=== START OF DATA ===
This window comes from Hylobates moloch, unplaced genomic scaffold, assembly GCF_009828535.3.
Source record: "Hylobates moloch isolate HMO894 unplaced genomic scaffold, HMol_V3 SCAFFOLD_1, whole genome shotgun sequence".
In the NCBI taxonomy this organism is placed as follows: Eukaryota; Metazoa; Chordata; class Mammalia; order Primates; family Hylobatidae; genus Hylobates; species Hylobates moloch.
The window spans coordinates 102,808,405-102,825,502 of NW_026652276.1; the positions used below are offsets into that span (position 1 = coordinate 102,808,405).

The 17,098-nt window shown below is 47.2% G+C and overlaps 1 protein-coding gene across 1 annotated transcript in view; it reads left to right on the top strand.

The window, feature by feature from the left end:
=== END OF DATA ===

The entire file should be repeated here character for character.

This window comes from Hylobates moloch, unplaced genomic scaffold, assembly GCF_009828535.3.
Source record: "Hylobates moloch isolate HMO894 unplaced genomic scaffold, HMol_V3 SCAFFOLD_1, whole genome shotgun sequence".
In the NCBI taxonomy this organism is placed as follows: Eukaryota; Metazoa; Chordata; class Mammalia; order Primates; family Hylobatidae; genus Hylobates; species Hylobates moloch.
The window spans coordinates 102,808,405-102,825,502 of NW_026652276.1; the positions used below are offsets into that span (position 1 = coordinate 102,808,405).

The 17,098-nt window shown below is 47.2% G+C and overlaps 1 protein-coding gene across 1 annotated transcript in view; it reads left to right on the top strand.

The window, feature by feature from the left end: